Comments on: Effective Networking (How to Work a Room, Part 1) Wed, 10 Sep 2014 18:53:13 +0000 hourly 1 By: Max Nichols Thu, 10 Jun 2010 16:43:13 +0000 Whether you’re a new networker or not, you should give out business cards when a discussion has a reached a point where it feels appropriate. Maybe you had a lively discussion with someone, or you have an article they might be interested in, or you hit some sort of rapport and think it’s worthwhile to exchange cards. In that case… do it! Whether you’re not to the networking game or not.

But whatever you do, don’t throw business cards around to everyone in the room without some feeling that it might be justified. You only talked to a guy for 30 seconds and neither of you hit it off, or he kept looking past your shoulder, obviously wanting to move on? Don’t try to offer him a card, you’ll just come across as desperate.

And if you’re attending an IGDA meeting in a city that you’re only visiting, pull out all the stops. It’s a new community! Tons of awesome people you’ve never met surround you, and all of the regulars – the people who make it their business to know everyone at the chapter – will want to find out who this person that they don’t recognize is. If you don’t leave a meeting at a new chapter with a pile of notes, business cards, and names to memorize, then you’re likely doing yourself a disservice. Then again, it can be hard to break the ice and get into the groove in such a situation.

IGDA Meeting attendence: Last I checked – and I haven’t read the bylaws or kept up with the IGDA politicking for a bit – each chapter had the freedom to make up its own rules on attendance. The Montreal Chapter is open to anyone, from anywhere, but if you’re not an IGDA member there’s a $5 entrance fee. Boston Post-Mortem is obviously very open, with no fee and no membership requirements.

So it might be technically possible for a Chapter to bar people who are just visiting, but that would really be a terrible idea, and I would be shocked and dismayed if any chapter actually had such a rule.

By: Max Nichols Thu, 10 Jun 2010 16:32:11 +0000 One thing I want to reiterate, because new networkers can’t hear this enough: Networking is a long-term investment. I went to my first IGDA meeting 4 years ago, and when I was there I met a few people, had a couple so-so conversations… and that was about it. I didn’t leave the event with a new set of best friends. Hell, I wouldn’t even say that I left with any new friends. But I DID leave with a few acquaintances, a couple of which would likely even recognize my name. When I came back a few months later, I was able to approach these people again. Some of them I merely said “hi” to and then left them to their own devices, others I had longer conversations with.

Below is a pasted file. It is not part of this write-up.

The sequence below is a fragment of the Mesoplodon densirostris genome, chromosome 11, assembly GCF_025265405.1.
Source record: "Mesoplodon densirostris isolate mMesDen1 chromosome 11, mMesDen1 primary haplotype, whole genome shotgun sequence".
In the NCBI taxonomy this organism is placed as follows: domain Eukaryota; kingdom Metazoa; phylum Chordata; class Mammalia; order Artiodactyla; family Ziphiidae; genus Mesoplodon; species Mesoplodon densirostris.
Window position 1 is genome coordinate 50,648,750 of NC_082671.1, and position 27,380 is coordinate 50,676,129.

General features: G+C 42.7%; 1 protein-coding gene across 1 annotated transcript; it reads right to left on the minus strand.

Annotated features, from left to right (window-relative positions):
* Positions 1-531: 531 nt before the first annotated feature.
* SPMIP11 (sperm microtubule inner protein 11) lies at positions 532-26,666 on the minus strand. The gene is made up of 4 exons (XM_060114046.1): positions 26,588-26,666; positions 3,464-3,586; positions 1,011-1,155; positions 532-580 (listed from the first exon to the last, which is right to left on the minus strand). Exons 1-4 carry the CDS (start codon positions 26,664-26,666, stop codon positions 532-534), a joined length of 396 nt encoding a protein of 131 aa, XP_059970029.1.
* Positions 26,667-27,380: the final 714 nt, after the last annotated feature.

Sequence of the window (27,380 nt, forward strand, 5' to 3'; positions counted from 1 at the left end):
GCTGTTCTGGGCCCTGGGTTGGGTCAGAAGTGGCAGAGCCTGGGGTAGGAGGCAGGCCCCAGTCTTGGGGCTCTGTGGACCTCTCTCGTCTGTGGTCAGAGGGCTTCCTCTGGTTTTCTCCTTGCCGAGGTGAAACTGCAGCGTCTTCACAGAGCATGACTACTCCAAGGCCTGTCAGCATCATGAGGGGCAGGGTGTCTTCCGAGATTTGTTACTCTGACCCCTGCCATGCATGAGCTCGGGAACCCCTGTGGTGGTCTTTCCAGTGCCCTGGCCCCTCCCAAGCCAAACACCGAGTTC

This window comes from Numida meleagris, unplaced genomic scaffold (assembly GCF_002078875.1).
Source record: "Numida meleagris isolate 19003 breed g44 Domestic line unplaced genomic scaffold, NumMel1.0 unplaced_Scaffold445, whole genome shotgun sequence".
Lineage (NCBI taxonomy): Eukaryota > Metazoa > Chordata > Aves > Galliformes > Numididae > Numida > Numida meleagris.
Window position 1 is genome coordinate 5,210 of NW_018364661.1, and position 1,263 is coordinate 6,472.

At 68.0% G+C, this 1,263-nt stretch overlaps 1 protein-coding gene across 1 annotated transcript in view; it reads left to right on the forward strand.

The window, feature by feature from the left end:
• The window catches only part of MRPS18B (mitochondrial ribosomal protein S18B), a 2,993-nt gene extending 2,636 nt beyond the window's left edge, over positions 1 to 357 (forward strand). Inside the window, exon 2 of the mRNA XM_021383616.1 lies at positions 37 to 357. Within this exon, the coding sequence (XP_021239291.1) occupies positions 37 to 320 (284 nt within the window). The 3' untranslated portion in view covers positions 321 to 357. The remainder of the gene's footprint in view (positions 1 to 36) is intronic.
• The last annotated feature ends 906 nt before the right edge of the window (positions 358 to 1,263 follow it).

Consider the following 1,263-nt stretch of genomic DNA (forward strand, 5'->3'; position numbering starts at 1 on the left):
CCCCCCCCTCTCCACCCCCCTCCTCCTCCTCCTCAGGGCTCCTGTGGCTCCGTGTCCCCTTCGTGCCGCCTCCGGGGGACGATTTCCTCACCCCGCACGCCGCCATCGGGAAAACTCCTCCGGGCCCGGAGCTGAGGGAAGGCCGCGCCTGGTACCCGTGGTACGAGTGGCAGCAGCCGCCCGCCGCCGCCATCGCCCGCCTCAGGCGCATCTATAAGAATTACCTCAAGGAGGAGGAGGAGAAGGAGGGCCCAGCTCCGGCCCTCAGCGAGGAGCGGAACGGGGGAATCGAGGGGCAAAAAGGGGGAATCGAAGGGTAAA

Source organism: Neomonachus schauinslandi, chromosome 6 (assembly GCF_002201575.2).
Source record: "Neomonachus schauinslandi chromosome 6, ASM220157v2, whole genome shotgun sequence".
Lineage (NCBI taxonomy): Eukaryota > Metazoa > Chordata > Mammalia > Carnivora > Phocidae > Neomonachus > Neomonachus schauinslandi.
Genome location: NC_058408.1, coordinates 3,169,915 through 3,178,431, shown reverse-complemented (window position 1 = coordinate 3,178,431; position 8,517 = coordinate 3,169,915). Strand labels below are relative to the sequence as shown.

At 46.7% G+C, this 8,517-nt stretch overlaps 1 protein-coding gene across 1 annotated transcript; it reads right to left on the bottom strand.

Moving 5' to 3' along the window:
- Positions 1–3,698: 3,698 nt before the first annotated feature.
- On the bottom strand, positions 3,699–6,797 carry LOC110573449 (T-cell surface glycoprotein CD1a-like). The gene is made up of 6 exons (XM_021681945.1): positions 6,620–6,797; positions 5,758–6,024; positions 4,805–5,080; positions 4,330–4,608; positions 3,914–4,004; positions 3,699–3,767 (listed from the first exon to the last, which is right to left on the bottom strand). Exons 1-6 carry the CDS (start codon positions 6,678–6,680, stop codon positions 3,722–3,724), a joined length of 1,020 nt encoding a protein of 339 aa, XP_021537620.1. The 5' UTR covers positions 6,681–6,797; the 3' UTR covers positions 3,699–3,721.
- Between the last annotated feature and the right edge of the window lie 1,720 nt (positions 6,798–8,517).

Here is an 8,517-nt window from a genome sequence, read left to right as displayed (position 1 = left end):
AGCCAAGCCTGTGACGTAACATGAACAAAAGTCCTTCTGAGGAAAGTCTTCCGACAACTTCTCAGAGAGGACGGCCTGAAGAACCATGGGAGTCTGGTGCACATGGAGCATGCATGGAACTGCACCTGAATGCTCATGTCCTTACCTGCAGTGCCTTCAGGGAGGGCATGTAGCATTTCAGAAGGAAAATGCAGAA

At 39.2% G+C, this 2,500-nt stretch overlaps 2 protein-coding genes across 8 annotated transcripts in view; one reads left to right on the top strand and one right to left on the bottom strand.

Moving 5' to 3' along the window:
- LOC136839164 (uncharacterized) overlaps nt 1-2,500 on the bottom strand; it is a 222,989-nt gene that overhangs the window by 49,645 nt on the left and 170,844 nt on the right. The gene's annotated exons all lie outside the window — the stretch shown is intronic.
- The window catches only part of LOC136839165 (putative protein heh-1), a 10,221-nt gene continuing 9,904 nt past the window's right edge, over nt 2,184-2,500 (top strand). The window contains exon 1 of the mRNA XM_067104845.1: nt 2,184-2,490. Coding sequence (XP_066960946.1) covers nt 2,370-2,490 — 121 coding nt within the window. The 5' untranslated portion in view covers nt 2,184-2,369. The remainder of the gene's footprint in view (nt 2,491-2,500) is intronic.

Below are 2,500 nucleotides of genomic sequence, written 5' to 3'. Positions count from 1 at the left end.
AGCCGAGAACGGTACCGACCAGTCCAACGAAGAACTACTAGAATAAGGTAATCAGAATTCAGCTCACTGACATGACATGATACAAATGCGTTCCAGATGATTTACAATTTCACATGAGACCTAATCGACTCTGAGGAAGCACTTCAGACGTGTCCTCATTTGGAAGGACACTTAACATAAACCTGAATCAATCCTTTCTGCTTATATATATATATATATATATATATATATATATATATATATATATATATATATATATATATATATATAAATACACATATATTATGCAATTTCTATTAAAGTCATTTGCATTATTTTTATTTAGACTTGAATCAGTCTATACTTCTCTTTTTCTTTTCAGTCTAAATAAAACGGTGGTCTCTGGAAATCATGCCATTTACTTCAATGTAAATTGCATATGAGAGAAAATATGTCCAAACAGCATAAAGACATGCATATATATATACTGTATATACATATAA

Now? Now, I’m on very good terms with a couple people from that first IGDA meeting. I’ve helped some of them out, they’ve helped me out, we run into each other at events and conferences all the time. And the key was persistence. It took me years to get to this point with many of these people, but I DID get to this point.

So bottom line: Don’t go to your first event expecting miracles, and don’t be discouraged if you don’t leave with a new batch of lifelong friends. That’s normal. Take baby steps, get used to it.

ALSO: after you’ve been networking for a few years, and are comfortable in a new space, it gets a lot easier. I was able to traipse a few hours south to Boston for a Post-Mortem meeting where I didn’t know anybody (Darius was gallivanting off in Florida). I left having made a good impression on several people, if I do say so myself. It gets easier. Now I’ve been to three Post-Mortem meetings, and I know numerous people there, and can walk into the room and know half the people there.

By: Epic Wizard Fri, 02 Apr 2010 14:51:11 +0000 Should one also be handing out business cards at these events or is that a “save for later” thing?

Same question but you’re attending an IGDA meeting in a city you’re only visiting (is this even allowed?) and probably won’t be back to for a while.

By: Craig Perko Mon, 01 May 2006 04:29:00 +0000 I think I would clarify a bit: in this situation, you’re primary goal is to make a decent impression, not to do advanced networking. Sure, you might be able to solve someone’s problems, or have the perfectly pithy thing to say, and that’s great.

More likely, you’re just introducing yourself. That’s probably enough.

The important thing about this is that it lets you wrestle out of your weight class. When you go to GDC, there’s an obvious set of tiers: newbs, early-career folk, established folk, and power hitters. And nobody above your weight class will be interested in talking to you without someone else above your weight class introducing you.

But in a smaller, more informal event, these people are more accessable. Don’t fawn, don’t expect to get anywhere. Just introduce yourself… but introduce yourself to someone who wouldn’t give you the time of day at GDC.